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Shakespeare's Domestic Tragedies
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Book description

Domestic tragedy was an innovative genre, suggesting that the lives and sufferings of ordinary people were worthy of the dramatic scope of tragedy. In this compelling study, Whipday revises the narrative of Shakespeare's plays to show how this genre, together with neglected pamphlets, ballads, and other forms of 'cheap print' about domestic violence, informed some of Shakespeare's greatest works. Providing a significant reappraisal of Hamlet, Othello, and Macbeth, the book argues that domesticity is central to these plays: they stage how societal and familial pressures shape individual agency; how the integrity of the house is associated with the body of the housewife; and how household transgressions render the home permeable. Whipday demonstrates that Shakespeare not only appropriated constructions of the domestic from domestic tragedies, but that he transformed the genre, using heightened language, foreign settings, and elite spheres to stage familiar domestic worlds.

Reviews

‘This is an elegantly written, important book: it firmly situates Shakespeare's works in the wider culture of his time and makes particularly enlightening links between cheap print, domestic drama and canonical tragedy.'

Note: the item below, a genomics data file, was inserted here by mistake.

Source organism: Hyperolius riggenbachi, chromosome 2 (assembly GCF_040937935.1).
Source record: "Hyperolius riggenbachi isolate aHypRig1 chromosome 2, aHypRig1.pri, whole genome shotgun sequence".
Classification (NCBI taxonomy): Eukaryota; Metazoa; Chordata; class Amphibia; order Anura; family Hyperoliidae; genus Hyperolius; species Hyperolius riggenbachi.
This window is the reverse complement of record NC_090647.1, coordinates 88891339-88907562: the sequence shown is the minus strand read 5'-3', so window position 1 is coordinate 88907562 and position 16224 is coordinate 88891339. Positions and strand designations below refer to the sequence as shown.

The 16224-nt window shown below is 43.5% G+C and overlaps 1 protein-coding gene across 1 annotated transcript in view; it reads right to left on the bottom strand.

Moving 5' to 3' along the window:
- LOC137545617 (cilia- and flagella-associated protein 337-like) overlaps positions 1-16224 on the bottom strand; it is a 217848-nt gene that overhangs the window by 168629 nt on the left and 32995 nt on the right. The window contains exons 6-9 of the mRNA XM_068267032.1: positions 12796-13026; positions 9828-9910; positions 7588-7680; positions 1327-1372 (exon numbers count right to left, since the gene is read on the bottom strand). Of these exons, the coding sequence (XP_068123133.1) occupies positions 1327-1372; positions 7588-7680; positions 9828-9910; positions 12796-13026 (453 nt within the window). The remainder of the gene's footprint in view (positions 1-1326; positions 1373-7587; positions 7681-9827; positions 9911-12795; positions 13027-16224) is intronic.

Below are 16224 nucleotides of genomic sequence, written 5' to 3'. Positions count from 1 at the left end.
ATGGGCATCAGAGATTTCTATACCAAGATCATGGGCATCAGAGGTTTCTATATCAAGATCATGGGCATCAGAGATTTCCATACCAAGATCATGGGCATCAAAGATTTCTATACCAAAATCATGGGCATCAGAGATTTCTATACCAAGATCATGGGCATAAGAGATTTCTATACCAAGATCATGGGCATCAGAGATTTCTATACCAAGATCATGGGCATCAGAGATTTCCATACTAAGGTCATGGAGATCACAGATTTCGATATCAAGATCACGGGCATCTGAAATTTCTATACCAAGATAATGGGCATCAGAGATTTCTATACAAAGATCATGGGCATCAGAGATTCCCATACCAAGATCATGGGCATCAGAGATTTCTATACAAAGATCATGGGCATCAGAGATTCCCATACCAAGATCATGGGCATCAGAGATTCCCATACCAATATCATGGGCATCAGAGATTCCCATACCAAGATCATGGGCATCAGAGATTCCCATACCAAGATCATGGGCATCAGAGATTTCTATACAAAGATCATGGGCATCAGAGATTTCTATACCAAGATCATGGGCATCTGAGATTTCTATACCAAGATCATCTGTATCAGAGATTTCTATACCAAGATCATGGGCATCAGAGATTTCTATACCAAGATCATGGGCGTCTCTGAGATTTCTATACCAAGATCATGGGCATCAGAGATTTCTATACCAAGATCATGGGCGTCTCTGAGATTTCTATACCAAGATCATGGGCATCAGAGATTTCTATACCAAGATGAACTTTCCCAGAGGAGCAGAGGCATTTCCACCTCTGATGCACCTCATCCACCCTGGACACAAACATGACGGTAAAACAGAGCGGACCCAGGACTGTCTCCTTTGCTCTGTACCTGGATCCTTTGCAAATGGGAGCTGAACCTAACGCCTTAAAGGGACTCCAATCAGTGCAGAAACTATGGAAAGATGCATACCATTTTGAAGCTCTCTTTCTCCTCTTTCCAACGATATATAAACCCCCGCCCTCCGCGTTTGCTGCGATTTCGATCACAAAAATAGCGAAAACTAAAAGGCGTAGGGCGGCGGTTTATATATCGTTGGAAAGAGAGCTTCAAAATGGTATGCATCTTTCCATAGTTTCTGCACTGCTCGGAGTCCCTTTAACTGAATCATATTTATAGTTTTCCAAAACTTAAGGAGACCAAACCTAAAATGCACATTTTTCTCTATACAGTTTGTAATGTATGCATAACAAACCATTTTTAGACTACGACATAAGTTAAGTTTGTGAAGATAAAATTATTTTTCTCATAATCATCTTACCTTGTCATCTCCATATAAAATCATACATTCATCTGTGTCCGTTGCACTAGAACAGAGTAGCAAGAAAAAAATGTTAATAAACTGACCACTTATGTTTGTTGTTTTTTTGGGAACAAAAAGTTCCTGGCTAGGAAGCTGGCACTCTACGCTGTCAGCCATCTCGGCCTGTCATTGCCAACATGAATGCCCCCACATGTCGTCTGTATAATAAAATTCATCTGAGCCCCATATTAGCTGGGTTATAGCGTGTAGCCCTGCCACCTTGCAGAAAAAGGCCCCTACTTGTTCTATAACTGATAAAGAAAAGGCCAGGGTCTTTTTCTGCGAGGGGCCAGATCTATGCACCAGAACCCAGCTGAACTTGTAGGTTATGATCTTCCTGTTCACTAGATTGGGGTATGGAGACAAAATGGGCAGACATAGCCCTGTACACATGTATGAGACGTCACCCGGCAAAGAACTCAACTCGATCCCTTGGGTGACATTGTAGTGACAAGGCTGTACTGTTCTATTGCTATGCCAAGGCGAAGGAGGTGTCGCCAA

Tom Macfaul - University of Oxford

'Whipday convincingly demonstrates that Shakespeare's tragedies are very much in dialogue with common cultural conceptions of the English home.'

Laura Kolb Source: The Times Literary Supplement

‘… Whipday’s book presents fresh and convincing new readings that leave the reader with not simply a greater understanding of Shakespeare, but of domestic tragedy and popular crime literature … extremely impressive work of scholarship that stands as a vital addition to the study of domestic tragedy …’

Lucy J.S. Clarke Source: Early Theatre

‘Shakespeare’s Domestic Tragedies provides a fresh perspective on the centrality of household violence to early modern debates about the domestic sphere, as acts of violence put pressure on the ideologies that sustained the moral, political, and religious integrity of the home.’

Katherine Gillen Source: Shakespeare Quarterly

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